Background: Dendritic messenger RNA (mRNA) localization and subsequent local translation in dendrites critically contributes to synaptic plasticity and learning and memory. Little is known, however, about the contribution of RNA-binding proteins (RBPs) to these processes in vivo.
Results: To delineate the role of the double-stranded RBP Staufen2 (Stau2), we generate a transgenic rat model, in which Stau2 expression is conditionally silenced by Cre-inducible expression of a microRNA (miRNA) targeting Stau2 mRNA in adult forebrain neurons. Known physiological mRNA targets for Stau2, such as RhoA, Complexin 1, and Rgs4 mRNAs, are found to be dysregulated in brains of Stau2-deficient rats. In vivo electrophysiological recordings reveal synaptic strengthening upon stimulation, showing a shift in the frequency-response function of hippocampal synaptic plasticity to favor long-term potentiation and impair long-term depression in Stau2-deficient rats. These observations are accompanied by deficits in hippocampal spatial working memory, spatial novelty detection, and in tasks investigating associative learning and memory.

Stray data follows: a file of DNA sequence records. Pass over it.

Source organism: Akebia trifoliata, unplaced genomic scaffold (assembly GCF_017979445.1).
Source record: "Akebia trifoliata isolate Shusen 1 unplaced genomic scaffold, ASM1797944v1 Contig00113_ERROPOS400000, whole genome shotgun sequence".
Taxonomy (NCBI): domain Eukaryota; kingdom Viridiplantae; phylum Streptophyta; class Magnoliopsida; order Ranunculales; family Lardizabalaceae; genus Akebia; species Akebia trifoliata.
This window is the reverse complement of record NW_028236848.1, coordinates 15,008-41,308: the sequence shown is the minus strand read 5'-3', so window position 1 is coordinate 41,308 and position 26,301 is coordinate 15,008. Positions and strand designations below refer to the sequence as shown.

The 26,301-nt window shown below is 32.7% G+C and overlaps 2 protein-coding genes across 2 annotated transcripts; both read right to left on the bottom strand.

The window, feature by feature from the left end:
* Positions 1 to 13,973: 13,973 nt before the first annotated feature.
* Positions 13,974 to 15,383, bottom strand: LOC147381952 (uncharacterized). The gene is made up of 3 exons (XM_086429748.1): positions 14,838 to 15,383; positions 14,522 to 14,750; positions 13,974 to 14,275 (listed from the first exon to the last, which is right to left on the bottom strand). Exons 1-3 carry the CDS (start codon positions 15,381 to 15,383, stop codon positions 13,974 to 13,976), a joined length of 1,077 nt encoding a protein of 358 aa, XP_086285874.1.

Conclusions: Together, these experiments reveal a critical contribution of Stau2 to various forms of synaptic plasticity including spatial working memory and cognitive management of new environmental information. These findings might contribute to the development of treatments for conditions associated with learning and memory deficits.
Keywords: BCM rule; Cognitive flexibility; Conditional inducible rat knockdown; LTD; LTP; Operant learning; RNA-binding protein; Staufen2; Working memory.